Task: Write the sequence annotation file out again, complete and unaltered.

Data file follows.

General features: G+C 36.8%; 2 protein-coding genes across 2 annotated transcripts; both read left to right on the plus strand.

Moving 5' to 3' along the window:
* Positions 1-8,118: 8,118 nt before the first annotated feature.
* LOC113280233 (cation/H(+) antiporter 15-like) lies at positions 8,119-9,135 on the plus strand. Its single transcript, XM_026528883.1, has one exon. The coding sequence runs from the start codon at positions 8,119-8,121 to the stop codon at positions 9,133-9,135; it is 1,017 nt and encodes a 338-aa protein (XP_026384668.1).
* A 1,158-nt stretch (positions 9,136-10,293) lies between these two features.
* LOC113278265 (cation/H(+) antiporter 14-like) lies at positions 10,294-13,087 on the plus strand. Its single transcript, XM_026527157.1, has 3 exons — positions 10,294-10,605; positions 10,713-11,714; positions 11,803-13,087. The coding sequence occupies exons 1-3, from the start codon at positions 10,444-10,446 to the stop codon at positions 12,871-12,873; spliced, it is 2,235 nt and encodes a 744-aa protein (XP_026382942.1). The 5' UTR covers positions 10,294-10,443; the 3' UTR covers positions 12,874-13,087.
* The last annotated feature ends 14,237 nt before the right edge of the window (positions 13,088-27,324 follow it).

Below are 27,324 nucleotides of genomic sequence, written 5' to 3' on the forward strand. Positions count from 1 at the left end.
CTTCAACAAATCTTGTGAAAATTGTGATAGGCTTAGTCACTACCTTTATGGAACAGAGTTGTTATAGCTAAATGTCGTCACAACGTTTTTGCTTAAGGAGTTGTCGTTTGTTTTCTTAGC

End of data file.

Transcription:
General features: G+C 36.8%; 2 protein-coding genes across 2 annotated transcripts; both read left to right on the plus strand.

Moving 5' to 3' along the window:
* Positions 1-8,118: 8,118 nt before the first annotated feature.
* LOC113280233 (cation/H(+) antiporter 15-like) lies at positions 8,119-9,135 on the plus strand. Its single transcript, XM_026528883.1, has one exon. The coding sequence runs from the start codon at positions 8,119-8,121 to the stop codon at positions 9,133-9,135; it is 1,017 nt and encodes a 338-aa protein (XP_026384668.1).
* A 1,158-nt stretch (positions 9,136-10,293) lies between these two features.
* LOC113278265 (cation/H(+) antiporter 14-like) lies at positions 10,294-13,087 on the plus strand. Its single transcript, XM_026527157.1, has 3 exons — positions 10,294-10,605; positions 10,713-11,714; positions 11,803-13,087. The coding sequence occupies exons 1-3, from the start codon at positions 10,444-10,446 to the stop codon at positions 12,871-12,873; spliced, it is 2,235 nt and encodes a 744-aa protein (XP_026382942.1). The 5' UTR covers positions 10,294-10,443; the 3' UTR covers positions 12,874-13,087.
* The last annotated feature ends 14,237 nt before the right edge of the window (positions 13,088-27,324 follow it).

Below are 27,324 nucleotides of genomic sequence, written 5' to 3' on the forward strand. Positions count from 1 at the left end.
CTTCAACAAATCTTGTGAAAATTGTGATAGGCTTAGTCACTACCTTTATGGAACAGAGTTGTTATAGCTAAATGTCGTCACAACGTTTTTGCTTAAGGAGTTGTCGTTTGTTTTCTTAGC